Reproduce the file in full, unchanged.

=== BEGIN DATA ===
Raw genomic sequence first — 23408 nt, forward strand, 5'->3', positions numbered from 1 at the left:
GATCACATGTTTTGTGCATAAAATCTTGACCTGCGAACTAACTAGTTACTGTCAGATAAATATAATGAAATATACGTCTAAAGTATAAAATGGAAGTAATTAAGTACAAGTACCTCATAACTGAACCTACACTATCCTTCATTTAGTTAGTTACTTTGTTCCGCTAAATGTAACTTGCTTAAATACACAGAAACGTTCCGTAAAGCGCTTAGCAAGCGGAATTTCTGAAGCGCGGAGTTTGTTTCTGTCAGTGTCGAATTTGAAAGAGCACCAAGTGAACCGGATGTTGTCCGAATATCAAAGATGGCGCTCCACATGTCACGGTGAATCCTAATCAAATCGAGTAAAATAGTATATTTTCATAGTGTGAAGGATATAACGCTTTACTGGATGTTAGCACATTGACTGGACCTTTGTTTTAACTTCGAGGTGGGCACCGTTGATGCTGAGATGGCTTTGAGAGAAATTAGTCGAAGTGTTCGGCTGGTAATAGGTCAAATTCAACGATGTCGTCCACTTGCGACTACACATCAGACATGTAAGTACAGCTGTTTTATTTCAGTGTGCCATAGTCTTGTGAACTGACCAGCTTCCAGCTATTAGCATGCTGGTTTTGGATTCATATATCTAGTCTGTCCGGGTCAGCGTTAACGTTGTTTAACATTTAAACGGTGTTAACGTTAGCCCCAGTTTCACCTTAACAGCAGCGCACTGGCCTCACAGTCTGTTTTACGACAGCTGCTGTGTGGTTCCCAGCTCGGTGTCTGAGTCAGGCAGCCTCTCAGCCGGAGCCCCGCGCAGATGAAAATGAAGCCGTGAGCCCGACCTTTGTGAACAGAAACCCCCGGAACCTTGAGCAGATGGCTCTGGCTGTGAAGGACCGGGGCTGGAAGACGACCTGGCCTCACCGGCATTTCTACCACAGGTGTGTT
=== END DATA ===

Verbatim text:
Raw genomic sequence first — 23408 nt, forward strand, 5'->3', positions numbered from 1 at the left:
GATCACATGTTTTGTGCATAAAATCTTGACCTGCGAACTAACTAGTTACTGTCAGATAAATATAATGAAATATACGTCTAAAGTATAAAATGGAAGTAATTAAGTACAAGTACCTCATAACTGAACCTACACTATCCTTCATTTAGTTAGTTACTTTGTTCCGCTAAATGTAACTTGCTTAAATACACAGAAACGTTCCGTAAAGCGCTTAGCAAGCGGAATTTCTGAAGCGCGGAGTTTGTTTCTGTCAGTGTCGAATTTGAAAGAGCACCAAGTGAACCGGATGTTGTCCGAATATCAAAGATGGCGCTCCACATGTCACGGTGAATCCTAATCAAATCGAGTAAAATAGTATATTTTCATAGTGTGAAGGATATAACGCTTTACTGGATGTTAGCACATTGACTGGACCTTTGTTTTAACTTCGAGGTGGGCACCGTTGATGCTGAGATGGCTTTGAGAGAAATTAGTCGAAGTGTTCGGCTGGTAATAGGTCAAATTCAACGATGTCGTCCACTTGCGACTACACATCAGACATGTAAGTACAGCTGTTTTATTTCAGTGTGCCATAGTCTTGTGAACTGACCAGCTTCCAGCTATTAGCATGCTGGTTTTGGATTCATATATCTAGTCTGTCCGGGTCAGCGTTAACGTTGTTTAACATTTAAACGGTGTTAACGTTAGCCCCAGTTTCACCTTAACAGCAGCGCACTGGCCTCACAGTCTGTTTTACGACAGCTGCTGTGTGGTTCCCAGCTCGGTGTCTGAGTCAGGCAGCCTCTCAGCCGGAGCCCCGCGCAGATGAAAATGAAGCCGTGAGCCCGACCTTTGTGAACAGAAACCCCCGGAACCTTGAGCAGATGGCTCTGGCTGTGAAGGACCGGGGCTGGAAGACGACCTGGCCTCACCGGCATTTCTACCACAGGTGTGTT